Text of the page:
Nissan sees 28% drop in profit - GulfToday

Nissan sees 28% drop in profit


People walk past a dealership of Nissan Motor in Tokyo. Reuters

Nissan Motor forecast a 28% drop in its annual operating profit, setting it up for the weakest earnings in 11 years and underscoring its struggle to turn the page after the ouster of former Chairman Carlos Ghosn.

The lacklustre performance at Japan’s No.2 automaker, which has been hit hard by Ghosn’s arrest last year, adds to pressure on CEO Hiroto Saikawa as he tries to put aside the scandal and focus on overhauling corporate governance and giving Nissan a more equal footing with alliance partner Renault.

Nissan forecast operating profit of 230 billion yen ($2.10 billion) for the year to March 2020, versus 318 billion yen in the year just ended. The forecast compared to a 457.7 billion yen average of 23 analyst estimates compiled by Refinitiv.

Earlier in the day, Kyodo news reported that Tokyo prosecutors had filed a request to revise their indictment against Ghosn, providing more details on alleged cash transfers involving the former executive and a Saudi friend.

Ghosn, currently out on bail and awaiting trial in Japan, has been charged on several counts of financial misconduct and of allegedly enriching himself at Nissan’s expense.

He has denied all the charges against him and said he is the victim of a boardroom coup.

The scandal rocked the global auto industry and has raised concerns about Nissan’s ability to regain its footing following the departure of the charismatic leader and architect of its alliance with Renault.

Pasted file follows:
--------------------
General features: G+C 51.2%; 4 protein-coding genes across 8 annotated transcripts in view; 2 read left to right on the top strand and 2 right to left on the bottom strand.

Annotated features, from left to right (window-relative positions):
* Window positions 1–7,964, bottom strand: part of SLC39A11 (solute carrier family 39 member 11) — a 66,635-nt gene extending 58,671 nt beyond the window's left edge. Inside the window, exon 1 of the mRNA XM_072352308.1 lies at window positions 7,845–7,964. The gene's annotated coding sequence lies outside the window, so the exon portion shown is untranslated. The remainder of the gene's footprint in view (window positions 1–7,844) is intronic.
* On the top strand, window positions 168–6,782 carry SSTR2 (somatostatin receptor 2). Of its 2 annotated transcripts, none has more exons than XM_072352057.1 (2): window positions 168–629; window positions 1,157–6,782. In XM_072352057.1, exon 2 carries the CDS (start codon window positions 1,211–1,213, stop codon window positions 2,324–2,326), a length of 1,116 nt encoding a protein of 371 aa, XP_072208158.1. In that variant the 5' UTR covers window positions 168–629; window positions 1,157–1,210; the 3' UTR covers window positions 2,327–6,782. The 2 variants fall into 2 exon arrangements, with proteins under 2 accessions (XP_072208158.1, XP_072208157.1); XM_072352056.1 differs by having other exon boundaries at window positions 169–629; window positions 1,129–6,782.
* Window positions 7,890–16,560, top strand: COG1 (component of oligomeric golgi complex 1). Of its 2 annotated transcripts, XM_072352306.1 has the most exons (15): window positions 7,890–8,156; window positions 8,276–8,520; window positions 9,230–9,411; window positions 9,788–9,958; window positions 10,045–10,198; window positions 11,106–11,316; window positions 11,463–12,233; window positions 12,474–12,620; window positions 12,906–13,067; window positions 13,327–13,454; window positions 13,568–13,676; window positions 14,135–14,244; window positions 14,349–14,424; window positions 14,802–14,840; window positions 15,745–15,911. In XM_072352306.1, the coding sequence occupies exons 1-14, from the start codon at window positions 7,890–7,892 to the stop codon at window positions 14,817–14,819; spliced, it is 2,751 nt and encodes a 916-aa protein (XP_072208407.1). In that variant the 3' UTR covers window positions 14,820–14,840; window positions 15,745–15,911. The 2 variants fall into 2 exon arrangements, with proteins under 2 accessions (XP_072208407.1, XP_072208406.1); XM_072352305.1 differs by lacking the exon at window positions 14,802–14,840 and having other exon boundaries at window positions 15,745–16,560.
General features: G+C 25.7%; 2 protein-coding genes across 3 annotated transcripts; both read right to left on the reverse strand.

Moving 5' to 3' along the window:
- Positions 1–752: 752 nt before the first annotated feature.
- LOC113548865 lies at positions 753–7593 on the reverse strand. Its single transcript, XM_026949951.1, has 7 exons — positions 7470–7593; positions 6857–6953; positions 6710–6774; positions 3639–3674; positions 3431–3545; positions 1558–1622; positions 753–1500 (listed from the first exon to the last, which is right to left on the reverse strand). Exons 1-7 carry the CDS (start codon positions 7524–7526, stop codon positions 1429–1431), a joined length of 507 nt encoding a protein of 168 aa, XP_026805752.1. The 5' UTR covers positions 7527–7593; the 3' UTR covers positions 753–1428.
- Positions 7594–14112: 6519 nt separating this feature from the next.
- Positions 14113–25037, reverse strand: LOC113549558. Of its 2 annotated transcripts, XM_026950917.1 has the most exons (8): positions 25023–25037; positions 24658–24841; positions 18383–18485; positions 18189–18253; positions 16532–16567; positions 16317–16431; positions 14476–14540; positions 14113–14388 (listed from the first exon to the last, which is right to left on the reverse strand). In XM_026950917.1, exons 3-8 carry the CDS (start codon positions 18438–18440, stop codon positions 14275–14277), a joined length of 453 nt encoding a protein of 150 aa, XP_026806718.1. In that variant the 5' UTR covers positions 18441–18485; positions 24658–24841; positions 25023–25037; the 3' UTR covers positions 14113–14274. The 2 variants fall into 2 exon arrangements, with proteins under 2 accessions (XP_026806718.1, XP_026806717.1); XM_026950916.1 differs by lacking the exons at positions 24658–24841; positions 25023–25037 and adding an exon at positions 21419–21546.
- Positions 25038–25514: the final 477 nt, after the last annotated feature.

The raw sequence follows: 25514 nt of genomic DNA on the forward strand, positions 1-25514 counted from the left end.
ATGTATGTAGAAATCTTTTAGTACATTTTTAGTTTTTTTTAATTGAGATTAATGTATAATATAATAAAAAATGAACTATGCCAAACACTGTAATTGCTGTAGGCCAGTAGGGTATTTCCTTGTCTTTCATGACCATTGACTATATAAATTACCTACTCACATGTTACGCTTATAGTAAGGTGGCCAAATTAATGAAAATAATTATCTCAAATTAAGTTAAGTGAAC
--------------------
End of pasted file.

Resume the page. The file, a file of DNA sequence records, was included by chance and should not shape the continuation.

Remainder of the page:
The automaker also cut its mid-term revenue target to 14.5 trillion yen by 2022, from 16.5 trillion yen. It sees its annual operating margin at 6% by then, versus an earlier target for 8%.

Shares of Nissan are down around 2% this year, after losing a fifth of their value last year.

Meanwhile, Japan’s Nikkei stooped to a three-month low on Tuesday, as investor sentiment took a further hit after China defied Washington by announcing retaliatory tariffs, dragging most sectors into negative territory.

China said it would impose higher tariffs on $60 billion in U.S. goods despite President Donald Trump’s warnings not to retaliate against additional tariffs on Chinese imports announced by the White House on Friday.

The Nikkei share average ended the day down 0.59% at 21,067.23 after falling to as low as 20,751.45, the lowest since mid-February.

“Investors are concerned how much damage the trade war will cause on Japan’s real economy and financial market,” said Shusuke Yamada, vice president and chief Japan FX strategist at Bank of America Merrill Lynch.

Automakers came under pressure. Mazda Motor slid 2% and Subaru Corp fell 2.3%.

Nissan Motor Co fell 2.95% after the Nikkei business daily reported that the automaker will likely experience its fourth straight year of decreasing profits in the financial year through March 2020.

But traders added that with signs of the market being oversold, some short-term investors were covering earlier shorts.

Komatsu, with a large exposure to China, ended up 0.55% after slumping 4% earlier. Fanuc Corp was up 0.1% after dropping 2.9% and Yaskawa Electric rose nearly 1% after sliding 4.5%.

Large telecommunication companies, considered defensive shares, gained amid the drop in the broader market. Nippon Telegraph and Telephone Corp rose 1.9% and KDDI Corp climbed 2.4%.

The broader Topix shed 0.4% to 1,534.98, after falling to a more than four-month low of 1,508.85.

Small cap markets also lost ground, with the Mothers index sliding 1.96% and the Jasdaq market shedding 0.59%.